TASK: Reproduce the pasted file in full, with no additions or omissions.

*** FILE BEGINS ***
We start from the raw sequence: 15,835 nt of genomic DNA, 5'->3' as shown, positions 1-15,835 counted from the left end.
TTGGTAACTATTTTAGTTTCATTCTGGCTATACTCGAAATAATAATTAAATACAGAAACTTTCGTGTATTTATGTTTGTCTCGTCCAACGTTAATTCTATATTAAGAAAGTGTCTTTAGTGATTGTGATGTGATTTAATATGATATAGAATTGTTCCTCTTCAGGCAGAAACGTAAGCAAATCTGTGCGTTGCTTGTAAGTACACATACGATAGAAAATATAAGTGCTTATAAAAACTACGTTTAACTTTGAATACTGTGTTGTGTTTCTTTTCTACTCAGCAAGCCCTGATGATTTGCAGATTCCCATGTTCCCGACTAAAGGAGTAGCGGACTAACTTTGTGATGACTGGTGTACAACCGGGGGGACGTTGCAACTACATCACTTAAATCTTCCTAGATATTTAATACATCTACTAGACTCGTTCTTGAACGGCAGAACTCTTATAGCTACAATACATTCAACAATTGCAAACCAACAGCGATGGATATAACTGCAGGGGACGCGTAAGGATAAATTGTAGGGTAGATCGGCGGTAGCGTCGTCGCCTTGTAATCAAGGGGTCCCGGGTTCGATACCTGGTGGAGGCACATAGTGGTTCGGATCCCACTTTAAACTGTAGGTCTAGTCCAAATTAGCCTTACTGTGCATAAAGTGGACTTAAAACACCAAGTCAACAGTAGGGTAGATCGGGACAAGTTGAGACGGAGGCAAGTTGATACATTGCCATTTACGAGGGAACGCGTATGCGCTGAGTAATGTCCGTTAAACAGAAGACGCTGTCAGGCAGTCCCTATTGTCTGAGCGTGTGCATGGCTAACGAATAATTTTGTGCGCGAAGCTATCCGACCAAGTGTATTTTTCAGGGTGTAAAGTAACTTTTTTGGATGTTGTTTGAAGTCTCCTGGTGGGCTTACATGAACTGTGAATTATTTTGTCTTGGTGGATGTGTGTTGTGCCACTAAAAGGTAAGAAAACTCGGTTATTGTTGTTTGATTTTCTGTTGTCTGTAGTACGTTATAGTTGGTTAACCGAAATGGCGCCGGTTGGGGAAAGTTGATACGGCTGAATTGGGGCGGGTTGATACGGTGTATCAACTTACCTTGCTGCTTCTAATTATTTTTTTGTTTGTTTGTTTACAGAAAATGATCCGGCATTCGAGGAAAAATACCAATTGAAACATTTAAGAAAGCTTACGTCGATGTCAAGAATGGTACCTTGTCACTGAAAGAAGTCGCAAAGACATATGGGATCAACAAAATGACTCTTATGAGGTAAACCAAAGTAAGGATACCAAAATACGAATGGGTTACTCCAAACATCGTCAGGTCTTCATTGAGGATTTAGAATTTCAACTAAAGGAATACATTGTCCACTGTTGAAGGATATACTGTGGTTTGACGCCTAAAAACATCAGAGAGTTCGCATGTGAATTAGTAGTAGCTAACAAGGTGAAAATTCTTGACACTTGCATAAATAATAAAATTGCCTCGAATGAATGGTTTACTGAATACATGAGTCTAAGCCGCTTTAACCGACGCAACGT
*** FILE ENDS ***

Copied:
We start from the raw sequence: 15,835 nt of genomic DNA, 5'->3' as shown, positions 1-15,835 counted from the left end.
TTGGTAACTATTTTAGTTTCATTCTGGCTATACTCGAAATAATAATTAAATACAGAAACTTTCGTGTATTTATGTTTGTCTCGTCCAACGTTAATTCTATATTAAGAAAGTGTCTTTAGTGATTGTGATGTGATTTAATATGATATAGAATTGTTCCTCTTCAGGCAGAAACGTAAGCAAATCTGTGCGTTGCTTGTAAGTACACATACGATAGAAAATATAAGTGCTTATAAAAACTACGTTTAACTTTGAATACTGTGTTGTGTTTCTTTTCTACTCAGCAAGCCCTGATGATTTGCAGATTCCCATGTTCCCGACTAAAGGAGTAGCGGACTAACTTTGTGATGACTGGTGTACAACCGGGGGGACGTTGCAACTACATCACTTAAATCTTCCTAGATATTTAATACATCTACTAGACTCGTTCTTGAACGGCAGAACTCTTATAGCTACAATACATTCAACAATTGCAAACCAACAGCGATGGATATAACTGCAGGGGACGCGTAAGGATAAATTGTAGGGTAGATCGGCGGTAGCGTCGTCGCCTTGTAATCAAGGGGTCCCGGGTTCGATACCTGGTGGAGGCACATAGTGGTTCGGATCCCACTTTAAACTGTAGGTCTAGTCCAAATTAGCCTTACTGTGCATAAAGTGGACTTAAAACACCAAGTCAACAGTAGGGTAGATCGGGACAAGTTGAGACGGAGGCAAGTTGATACATTGCCATTTACGAGGGAACGCGTATGCGCTGAGTAATGTCCGTTAAACAGAAGACGCTGTCAGGCAGTCCCTATTGTCTGAGCGTGTGCATGGCTAACGAATAATTTTGTGCGCGAAGCTATCCGACCAAGTGTATTTTTCAGGGTGTAAAGTAACTTTTTTGGATGTTGTTTGAAGTCTCCTGGTGGGCTTACATGAACTGTGAATTATTTTGTCTTGGTGGATGTGTGTTGTGCCACTAAAAGGTAAGAAAACTCGGTTATTGTTGTTTGATTTTCTGTTGTCTGTAGTACGTTATAGTTGGTTAACCGAAATGGCGCCGGTTGGGGAAAGTTGATACGGCTGAATTGGGGCGGGTTGATACGGTGTATCAACTTACCTTGCTGCTTCTAATTATTTTTTTGTTTGTTTGTTTACAGAAAATGATCCGGCATTCGAGGAAAAATACCAATTGAAACATTTAAGAAAGCTTACGTCGATGTCAAGAATGGTACCTTGTCACTGAAAGAAGTCGCAAAGACATATGGGATCAACAAAATGACTCTTATGAGGTAAACCAAAGTAAGGATACCAAAATACGAATGGGTTACTCCAAACATCGTCAGGTCTTCATTGAGGATTTAGAATTTCAACTAAAGGAATACATTGTCCACTGTTGAAGGATATACTGTGGTTTGACGCCTAAAAACATCAGAGAGTTCGCATGTGAATTAGTAGTAGCTAACAAGGTGAAAATTCTTGACACTTGCATAAATAATAAAATTGCCTCGAATGAATGGTTTACTGAATACATGAGTCTAAGCCGCTTTAACCGACGCAACGT